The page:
Pros & Cons of Studio Classes

A few months ago, a friend of mine told me very excitedly about how he had started doing yoga and was really enjoying it. He was following YouTube’s Yoga With Adriene and was now much closer to touching his toes than he was a month ago. At some point in our conversation, I asked him about if he had taken any classes out in public, and his face darkened with aghast horror. “I would never pay money to go to a studio. Never.

Which got me thinking about all of the different ways there are to practice yoga, all of the preconceptions that surround them, and all of the information and misinformation that is out there.

Throughout my life I’ve had my own periods of not practicing, of relying on YouTube classes, of belonging to studios and going to classes nearly every day, along with periods where I was almost exclusively practicing by myself without guidance. From each method, I’ve gotten different benefits, and I’ve experienced different drawbacks. My practice now is a mΓ©lange of the three, each serving me in different ways.

Benefits of Studio Classes –

The act of going to a studio consecrates that hour to your practice

  • Curated, peaceful, distraction-free environment for practice. You can really let go here. You won’t be interrupted by the people you live with, or the nagging feeling that there is any number of other pressing items on your to do list that you could be doing. The act of going to a studio consecrates that hour to your practice, helping to create a focused mindset.
  • Teachers are trained to teach whoever is in front of them. Yoga teachers can and should come into a class with a plan, but modify it based on the class that arrives that day, observing them and meeting their needs in a way that is only possible if the students are there.
  • Community. If you go to a studio regularly, you will get to know the teachers, the staff, and other regular students. Some of my best friendships have been born in the studio. This community can also be so gently motivating. You’ll want to practice to see your friends!
  • Collective practice amplifies the energy. There’s just something about flowing with a room full of people that can really boost your ~vibes~ For real, it’s one of my favorite things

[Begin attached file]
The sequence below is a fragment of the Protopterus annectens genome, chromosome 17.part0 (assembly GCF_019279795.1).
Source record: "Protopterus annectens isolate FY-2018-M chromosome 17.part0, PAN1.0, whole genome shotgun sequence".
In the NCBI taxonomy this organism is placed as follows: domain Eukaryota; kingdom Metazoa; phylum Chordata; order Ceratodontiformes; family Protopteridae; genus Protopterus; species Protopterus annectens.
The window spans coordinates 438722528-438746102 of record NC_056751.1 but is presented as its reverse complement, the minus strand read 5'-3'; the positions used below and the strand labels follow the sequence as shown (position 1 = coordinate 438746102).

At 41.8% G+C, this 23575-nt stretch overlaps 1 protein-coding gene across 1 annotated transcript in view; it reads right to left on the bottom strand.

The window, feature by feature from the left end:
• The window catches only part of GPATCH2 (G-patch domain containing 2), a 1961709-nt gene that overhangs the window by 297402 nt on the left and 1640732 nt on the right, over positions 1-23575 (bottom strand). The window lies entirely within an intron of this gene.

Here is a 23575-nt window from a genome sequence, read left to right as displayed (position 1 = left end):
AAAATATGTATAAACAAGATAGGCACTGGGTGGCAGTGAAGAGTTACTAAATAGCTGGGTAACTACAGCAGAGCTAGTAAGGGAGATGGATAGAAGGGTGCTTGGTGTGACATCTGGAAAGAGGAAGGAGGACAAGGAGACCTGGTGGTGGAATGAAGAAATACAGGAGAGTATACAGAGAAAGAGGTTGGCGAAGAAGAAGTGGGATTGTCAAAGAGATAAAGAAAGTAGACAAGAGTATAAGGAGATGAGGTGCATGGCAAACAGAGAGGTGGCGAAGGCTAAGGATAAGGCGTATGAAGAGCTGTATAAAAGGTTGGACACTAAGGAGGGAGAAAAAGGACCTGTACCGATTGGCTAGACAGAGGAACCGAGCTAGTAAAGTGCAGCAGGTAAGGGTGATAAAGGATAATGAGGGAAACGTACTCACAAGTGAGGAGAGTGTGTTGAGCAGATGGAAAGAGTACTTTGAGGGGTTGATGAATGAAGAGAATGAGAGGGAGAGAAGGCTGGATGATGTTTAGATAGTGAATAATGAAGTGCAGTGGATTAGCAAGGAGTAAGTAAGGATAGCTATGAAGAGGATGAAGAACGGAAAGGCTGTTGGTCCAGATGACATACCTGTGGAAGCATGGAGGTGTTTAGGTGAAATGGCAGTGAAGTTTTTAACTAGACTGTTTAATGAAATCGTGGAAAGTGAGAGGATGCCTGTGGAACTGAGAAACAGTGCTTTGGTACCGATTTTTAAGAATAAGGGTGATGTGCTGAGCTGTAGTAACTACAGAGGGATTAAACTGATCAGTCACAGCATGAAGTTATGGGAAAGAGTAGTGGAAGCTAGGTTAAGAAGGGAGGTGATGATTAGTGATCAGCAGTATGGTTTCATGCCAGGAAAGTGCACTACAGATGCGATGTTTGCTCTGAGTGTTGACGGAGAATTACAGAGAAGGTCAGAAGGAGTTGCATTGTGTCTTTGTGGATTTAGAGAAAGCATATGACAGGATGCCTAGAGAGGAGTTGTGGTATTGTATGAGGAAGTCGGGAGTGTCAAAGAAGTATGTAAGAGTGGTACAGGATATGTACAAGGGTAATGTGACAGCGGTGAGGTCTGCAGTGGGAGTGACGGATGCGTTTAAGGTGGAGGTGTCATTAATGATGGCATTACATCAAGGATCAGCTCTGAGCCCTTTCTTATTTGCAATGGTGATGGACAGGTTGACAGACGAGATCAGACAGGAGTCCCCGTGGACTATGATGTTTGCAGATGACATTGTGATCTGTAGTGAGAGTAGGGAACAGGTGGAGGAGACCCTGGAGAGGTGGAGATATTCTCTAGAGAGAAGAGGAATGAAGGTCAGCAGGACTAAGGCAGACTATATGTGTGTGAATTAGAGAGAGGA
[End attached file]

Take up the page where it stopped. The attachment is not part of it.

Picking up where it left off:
• Refuge. On a bad, lonely day, going to a yoga studio can be such a soothing experience. A healing practice, an escape from the real world, and gentle, non-invasive social nourishment.
  • You will learn a lot and experiment! Studios have many different teachers, all of whom will have their own unique style (Bikram and Core Power-style studios not included.)
  • Many studios have trade programs. For two or three hours you help to maintain the studio in exchange for free, unlimited yoga! It is often a great deal, and a great way to really immerse yourself in the studio’s community and make friends!

Caveats

  • Every studio and every studio culture is different. There will be studios that you do not mesh with. It is important to find a studio culture that works with you, and that’s just going to be one of those gut feelings.
  • It can be intimidating. The culture and community that develops in yoga studios is a beautiful thing for those in it, but can be intimidating for newcomers. From the tight pants to the people who seem to all know every pose as well as every single other person in the class, it can be hard to be new. Remember that it’s just a yoga studio. It’s just a place where people practice yoga. PRACTICE. Most people who are doing yoga are in a good mood. Lots of them are very sweet. Just keep going. You belong. You belong. You belong.
  • It is time-consuming. The classes are usually going to be at least an hour, plus you have to get there and back. For the vast, vast majority of people, it is not possible to #YogaEveryDamnDay if you only #Yoga at the yoga studio.
  • It is not free. Many studio memberships cost about as much as a nice gym membership. Studios have rent to pay, and staff and teachers on the payroll. Teachers need to be paid for their time spent planning classes, costs incurred furthering their education, and time spent answering questions on top of the actual teaching that they do. But the fact that the cost is justified doesn’t change the reality that it is something to be budgeted for, and sometimes your budget just can’t accommodate it at the time. Many studios do offer reduced-price Community Classes and trade programs.
  • Trade programs can be wonderful, but there is always a risk that traders could get taken advantage of. You shouldn’t be working for much more than 3 hours, and the labor should be light. This will come down to culture. If the culture isn’t right, get out of there and find a new studio, because trading should, honestly, be fun. It was for me πŸ™‚


The Bottom Line

If you find the studio (or studios) right for you, attending classes will make sure that your practice stays well-rounded. It will expand your practice, and give social roots to your internal work. The studio can provide a sense of belonging, something we all deeply crave. It can also be expensive and time-consuming, so for most people it is not an every day thing, but a treat a couple times a week (or month) that will help you to reset your life.

I’ll be talking about YouTube classes/social media yoga, and private self practice in my next few posts. What are some of your thoughts?